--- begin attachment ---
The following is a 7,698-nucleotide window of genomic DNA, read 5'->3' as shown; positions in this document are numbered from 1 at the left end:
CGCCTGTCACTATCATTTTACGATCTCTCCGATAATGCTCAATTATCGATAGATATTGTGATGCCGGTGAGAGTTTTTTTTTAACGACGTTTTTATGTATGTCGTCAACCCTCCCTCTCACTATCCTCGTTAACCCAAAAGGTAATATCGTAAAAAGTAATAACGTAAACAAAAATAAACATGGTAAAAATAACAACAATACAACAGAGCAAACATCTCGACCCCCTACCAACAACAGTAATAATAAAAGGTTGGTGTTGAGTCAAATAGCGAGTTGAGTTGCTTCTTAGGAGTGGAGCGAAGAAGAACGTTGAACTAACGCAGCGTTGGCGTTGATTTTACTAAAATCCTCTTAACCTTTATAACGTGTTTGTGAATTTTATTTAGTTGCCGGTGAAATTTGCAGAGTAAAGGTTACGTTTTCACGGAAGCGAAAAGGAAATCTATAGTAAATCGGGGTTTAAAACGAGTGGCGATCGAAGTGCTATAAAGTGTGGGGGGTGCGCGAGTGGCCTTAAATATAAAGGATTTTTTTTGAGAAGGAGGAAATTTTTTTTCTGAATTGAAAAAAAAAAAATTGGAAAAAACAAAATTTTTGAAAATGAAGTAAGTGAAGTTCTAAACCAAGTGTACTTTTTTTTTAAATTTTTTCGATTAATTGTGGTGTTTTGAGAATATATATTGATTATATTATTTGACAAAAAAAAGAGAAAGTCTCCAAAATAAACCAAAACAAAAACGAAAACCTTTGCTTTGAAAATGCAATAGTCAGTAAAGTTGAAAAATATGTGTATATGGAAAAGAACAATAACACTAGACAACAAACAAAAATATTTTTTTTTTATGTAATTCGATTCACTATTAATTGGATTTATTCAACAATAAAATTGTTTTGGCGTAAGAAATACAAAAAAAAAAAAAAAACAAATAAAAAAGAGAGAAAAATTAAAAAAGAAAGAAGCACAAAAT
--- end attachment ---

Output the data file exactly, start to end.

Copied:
The following is a 7,698-nucleotide window of genomic DNA, read 5'->3' as shown; positions in this document are numbered from 1 at the left end:
CGCCTGTCACTATCATTTTACGATCTCTCCGATAATGCTCAATTATCGATAGATATTGTGATGCCGGTGAGAGTTTTTTTTTAACGACGTTTTTATGTATGTCGTCAACCCTCCCTCTCACTATCCTCGTTAACCCAAAAGGTAATATCGTAAAAAGTAATAACGTAAACAAAAATAAACATGGTAAAAATAACAACAATACAACAGAGCAAACATCTCGACCCCCTACCAACAACAGTAATAATAAAAGGTTGGTGTTGAGTCAAATAGCGAGTTGAGTTGCTTCTTAGGAGTGGAGCGAAGAAGAACGTTGAACTAACGCAGCGTTGGCGTTGATTTTACTAAAATCCTCTTAACCTTTATAACGTGTTTGTGAATTTTATTTAGTTGCCGGTGAAATTTGCAGAGTAAAGGTTACGTTTTCACGGAAGCGAAAAGGAAATCTATAGTAAATCGGGGTTTAAAACGAGTGGCGATCGAAGTGCTATAAAGTGTGGGGGGTGCGCGAGTGGCCTTAAATATAAAGGATTTTTTTTGAGAAGGAGGAAATTTTTTTTCTGAATTGAAAAAAAAAAAATTGGAAAAAACAAAATTTTTGAAAATGAAGTAAGTGAAGTTCTAAACCAAGTGTACTTTTTTTTTAAATTTTTTCGATTAATTGTGGTGTTTTGAGAATATATATTGATTATATTATTTGACAAAAAAAAGAGAAAGTCTCCAAAATAAACCAAAACAAAAACGAAAACCTTTGCTTTGAAAATGCAATAGTCAGTAAAGTTGAAAAATATGTGTATATGGAAAAGAACAATAACACTAGACAACAAACAAAAATATTTTTTTTTTATGTAATTCGATTCACTATTAATTGGATTTATTCAACAATAAAATTGTTTTGGCGTAAGAAATACAAAAAAAAAAAAAAAACAAATAAAAAAGAGAGAAAAATTAAAAAAGAAAGAAGCACAAAAT